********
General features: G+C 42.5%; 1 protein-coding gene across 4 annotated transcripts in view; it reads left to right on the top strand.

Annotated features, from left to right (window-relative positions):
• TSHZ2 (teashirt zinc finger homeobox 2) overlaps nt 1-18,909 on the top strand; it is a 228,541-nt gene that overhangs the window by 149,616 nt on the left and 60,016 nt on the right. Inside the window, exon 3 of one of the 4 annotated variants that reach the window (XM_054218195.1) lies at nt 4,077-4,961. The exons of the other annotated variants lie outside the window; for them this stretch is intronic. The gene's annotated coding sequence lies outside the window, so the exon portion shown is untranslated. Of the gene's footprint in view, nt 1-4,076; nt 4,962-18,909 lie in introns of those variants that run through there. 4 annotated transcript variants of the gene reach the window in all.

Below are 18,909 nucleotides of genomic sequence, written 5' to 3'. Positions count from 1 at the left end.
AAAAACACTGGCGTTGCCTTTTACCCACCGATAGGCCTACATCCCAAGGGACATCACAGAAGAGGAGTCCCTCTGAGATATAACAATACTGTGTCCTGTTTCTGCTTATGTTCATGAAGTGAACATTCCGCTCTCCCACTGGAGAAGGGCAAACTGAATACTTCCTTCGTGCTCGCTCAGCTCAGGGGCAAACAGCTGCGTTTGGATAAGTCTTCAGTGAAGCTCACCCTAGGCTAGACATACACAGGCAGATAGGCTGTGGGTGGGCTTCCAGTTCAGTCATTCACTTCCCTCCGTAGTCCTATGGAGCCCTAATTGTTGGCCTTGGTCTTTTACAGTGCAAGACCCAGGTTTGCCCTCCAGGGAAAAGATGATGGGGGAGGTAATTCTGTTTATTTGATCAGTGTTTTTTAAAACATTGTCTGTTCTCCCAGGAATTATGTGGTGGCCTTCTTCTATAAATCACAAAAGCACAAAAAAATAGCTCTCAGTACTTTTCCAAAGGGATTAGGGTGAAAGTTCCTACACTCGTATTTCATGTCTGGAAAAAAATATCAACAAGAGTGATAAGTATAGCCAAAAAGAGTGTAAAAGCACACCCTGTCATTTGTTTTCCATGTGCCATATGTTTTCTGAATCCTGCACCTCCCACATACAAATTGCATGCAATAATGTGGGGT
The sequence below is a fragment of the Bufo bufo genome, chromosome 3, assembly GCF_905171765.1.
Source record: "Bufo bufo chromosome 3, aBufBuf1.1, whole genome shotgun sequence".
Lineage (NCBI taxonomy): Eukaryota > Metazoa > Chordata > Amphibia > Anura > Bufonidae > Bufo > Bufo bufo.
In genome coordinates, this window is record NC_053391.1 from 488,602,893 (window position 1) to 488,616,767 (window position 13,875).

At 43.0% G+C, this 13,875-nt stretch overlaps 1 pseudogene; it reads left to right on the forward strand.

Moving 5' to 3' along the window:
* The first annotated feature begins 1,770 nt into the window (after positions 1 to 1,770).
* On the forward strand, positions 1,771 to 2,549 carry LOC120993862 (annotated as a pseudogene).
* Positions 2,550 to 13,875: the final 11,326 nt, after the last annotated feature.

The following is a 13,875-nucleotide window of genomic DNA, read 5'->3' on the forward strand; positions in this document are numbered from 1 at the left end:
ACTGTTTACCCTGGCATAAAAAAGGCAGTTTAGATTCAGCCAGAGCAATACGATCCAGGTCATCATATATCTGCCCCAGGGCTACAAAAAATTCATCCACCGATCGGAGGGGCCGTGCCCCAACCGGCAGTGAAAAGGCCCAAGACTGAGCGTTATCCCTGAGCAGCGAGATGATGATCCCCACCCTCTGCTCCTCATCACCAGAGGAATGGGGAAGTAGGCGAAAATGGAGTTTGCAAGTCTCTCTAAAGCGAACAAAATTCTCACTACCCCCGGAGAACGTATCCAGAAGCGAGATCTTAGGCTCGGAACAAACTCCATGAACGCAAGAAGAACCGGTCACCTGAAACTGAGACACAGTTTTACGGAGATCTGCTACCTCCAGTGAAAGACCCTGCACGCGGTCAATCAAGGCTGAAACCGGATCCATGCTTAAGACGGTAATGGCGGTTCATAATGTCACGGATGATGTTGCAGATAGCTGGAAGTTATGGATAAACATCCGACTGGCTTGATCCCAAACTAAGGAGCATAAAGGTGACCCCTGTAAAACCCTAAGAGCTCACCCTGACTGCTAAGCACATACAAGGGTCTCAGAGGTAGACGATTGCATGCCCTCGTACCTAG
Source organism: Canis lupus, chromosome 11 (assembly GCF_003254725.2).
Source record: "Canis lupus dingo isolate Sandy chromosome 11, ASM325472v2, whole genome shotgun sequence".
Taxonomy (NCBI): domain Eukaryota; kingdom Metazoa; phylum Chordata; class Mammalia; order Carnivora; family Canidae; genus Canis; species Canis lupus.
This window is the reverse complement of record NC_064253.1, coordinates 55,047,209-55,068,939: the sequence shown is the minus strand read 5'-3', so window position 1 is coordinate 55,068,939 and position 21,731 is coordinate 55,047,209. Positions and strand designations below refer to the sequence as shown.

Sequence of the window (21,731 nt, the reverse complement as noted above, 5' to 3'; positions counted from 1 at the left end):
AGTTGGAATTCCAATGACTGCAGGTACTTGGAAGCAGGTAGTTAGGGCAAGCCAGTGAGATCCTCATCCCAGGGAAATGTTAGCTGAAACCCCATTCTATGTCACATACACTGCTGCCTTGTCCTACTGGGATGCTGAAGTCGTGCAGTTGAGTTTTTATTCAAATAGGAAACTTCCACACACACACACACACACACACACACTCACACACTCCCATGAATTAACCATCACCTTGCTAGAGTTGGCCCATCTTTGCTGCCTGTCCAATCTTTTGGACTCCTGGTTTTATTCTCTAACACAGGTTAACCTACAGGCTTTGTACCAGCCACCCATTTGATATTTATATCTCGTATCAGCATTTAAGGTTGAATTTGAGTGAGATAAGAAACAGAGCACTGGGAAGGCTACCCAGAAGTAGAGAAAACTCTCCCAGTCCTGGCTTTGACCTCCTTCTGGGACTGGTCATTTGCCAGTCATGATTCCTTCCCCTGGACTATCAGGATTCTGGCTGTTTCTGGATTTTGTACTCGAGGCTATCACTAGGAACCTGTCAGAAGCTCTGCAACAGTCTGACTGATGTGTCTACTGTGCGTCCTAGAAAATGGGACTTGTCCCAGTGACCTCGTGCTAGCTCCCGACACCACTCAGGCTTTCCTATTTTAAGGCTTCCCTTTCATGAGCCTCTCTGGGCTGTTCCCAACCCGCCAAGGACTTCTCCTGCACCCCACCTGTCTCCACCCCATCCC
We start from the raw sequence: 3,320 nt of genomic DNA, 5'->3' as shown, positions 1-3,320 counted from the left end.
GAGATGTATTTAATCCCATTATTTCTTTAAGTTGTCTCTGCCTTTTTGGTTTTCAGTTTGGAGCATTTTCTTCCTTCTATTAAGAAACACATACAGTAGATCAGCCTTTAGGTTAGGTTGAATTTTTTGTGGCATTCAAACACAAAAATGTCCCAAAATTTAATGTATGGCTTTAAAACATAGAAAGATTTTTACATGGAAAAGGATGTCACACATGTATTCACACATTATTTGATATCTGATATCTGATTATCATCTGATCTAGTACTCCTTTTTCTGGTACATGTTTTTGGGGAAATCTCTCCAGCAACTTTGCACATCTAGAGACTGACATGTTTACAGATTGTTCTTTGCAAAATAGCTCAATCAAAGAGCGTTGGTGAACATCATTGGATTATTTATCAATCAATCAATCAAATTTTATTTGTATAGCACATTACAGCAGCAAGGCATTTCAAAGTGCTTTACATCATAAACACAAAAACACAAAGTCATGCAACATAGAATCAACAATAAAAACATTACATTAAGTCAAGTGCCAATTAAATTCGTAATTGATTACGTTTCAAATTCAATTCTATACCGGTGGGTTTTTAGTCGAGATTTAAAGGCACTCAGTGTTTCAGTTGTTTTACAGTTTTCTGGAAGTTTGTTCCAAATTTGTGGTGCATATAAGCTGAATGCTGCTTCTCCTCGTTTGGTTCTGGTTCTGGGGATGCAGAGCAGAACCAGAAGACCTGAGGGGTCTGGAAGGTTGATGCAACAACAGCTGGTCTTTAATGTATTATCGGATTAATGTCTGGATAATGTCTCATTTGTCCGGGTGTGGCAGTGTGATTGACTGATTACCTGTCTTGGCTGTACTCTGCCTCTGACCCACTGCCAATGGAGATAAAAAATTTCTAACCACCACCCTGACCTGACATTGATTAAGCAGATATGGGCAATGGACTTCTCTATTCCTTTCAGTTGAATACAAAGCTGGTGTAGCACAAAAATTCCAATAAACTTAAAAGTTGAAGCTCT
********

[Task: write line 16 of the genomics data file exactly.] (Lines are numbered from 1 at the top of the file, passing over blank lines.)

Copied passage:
ACTGTTTACCCTGGCATAAAAAAGGCAGTTTAGATTCAGCCAGAGCAATACGATCCAGGTCATCATATATCTGCCCCAGGGCTACAAAAAATTCATCCACCGATCGGAGGGGCCGTGCCCCAACCGGCAGTGAAAAGGCCCAAGACTGAGCGTTATCCCTGAGCAGCGAGATGATGATCCCCACCCTCTGCTCCTCATCACCAGAGGAATGGGGAAGTAGGCGAAAATGGAGTTTGCAAGTCTCTCTAAAGCGAACAAAATTCTCACTACCCCCGGAGAACGTATCCAGAAGCGAGATCTTAGGCTCGGAACAAACTCCATGAACGCAAGAAGAACCGGTCACCTGAAACTGAGACACAGTTTTACGGAGATCTGCTACCTCCAGTGAAAGACCCTGCACGCGGTCAATCAAGGCTGAAACCGGATCCATGCTTAAGACGGTAATGGCGGTTCATAATGTCACGGATGATGTTGCAGATAGCTGGAAGTTATGGATAAACATCCGACTGGCTTGATCCCAAACTAAGGAGCATAAAGGTGACCCCTGTAAAACCCTAAGAGCTCACCCTGACTGCTAAGCACATACAAGGGTCTCAGAGGTAGACGATTGCATGCCCTCGTACCTAG